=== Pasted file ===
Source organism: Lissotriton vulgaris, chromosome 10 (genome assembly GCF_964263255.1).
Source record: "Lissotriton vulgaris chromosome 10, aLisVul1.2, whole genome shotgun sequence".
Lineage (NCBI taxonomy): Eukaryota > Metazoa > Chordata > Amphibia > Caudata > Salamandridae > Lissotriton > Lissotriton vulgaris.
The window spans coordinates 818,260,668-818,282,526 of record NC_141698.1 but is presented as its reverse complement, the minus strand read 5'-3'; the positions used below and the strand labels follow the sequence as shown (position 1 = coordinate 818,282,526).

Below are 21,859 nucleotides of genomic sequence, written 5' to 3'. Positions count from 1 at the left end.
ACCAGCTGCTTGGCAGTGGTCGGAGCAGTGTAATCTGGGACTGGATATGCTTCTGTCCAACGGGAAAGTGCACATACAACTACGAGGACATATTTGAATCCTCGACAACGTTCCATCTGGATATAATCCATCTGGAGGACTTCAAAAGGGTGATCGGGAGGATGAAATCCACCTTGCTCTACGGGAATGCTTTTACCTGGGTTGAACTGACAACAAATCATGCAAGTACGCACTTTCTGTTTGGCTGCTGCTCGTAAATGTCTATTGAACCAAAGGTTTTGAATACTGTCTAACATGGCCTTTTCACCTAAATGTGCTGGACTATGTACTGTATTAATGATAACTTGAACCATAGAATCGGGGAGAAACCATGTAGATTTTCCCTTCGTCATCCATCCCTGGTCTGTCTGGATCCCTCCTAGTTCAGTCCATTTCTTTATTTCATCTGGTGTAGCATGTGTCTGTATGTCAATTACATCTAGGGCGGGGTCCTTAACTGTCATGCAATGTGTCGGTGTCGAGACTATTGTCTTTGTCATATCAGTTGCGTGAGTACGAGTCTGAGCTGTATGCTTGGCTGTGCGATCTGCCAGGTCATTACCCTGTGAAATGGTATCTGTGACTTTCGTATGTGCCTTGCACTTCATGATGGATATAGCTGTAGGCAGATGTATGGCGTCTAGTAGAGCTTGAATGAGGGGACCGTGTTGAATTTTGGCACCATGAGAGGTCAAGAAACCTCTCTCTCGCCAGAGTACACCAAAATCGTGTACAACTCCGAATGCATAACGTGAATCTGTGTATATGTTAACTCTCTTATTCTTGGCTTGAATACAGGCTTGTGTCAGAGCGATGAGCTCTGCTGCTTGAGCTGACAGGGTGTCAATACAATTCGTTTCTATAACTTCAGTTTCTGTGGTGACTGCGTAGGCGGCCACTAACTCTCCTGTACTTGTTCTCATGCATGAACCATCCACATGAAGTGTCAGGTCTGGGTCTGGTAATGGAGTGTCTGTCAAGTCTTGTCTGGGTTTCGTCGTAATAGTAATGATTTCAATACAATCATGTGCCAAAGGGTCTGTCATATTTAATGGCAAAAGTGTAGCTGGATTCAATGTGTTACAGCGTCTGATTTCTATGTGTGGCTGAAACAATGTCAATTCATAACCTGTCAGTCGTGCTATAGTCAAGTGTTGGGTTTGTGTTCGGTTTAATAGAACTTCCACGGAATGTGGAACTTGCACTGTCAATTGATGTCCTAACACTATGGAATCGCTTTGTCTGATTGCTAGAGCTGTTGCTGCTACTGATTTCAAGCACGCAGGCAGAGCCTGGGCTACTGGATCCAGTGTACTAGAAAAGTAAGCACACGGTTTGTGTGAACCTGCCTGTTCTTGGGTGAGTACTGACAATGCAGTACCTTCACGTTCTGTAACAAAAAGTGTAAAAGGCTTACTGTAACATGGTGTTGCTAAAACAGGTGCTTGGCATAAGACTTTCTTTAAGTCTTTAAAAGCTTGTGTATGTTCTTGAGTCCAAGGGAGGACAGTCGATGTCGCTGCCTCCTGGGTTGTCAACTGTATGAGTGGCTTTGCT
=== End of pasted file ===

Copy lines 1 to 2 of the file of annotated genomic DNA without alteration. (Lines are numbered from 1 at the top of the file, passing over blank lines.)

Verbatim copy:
Source organism: Lissotriton vulgaris, chromosome 10 (genome assembly GCF_964263255.1).
Source record: "Lissotriton vulgaris chromosome 10, aLisVul1.2, whole genome shotgun sequence".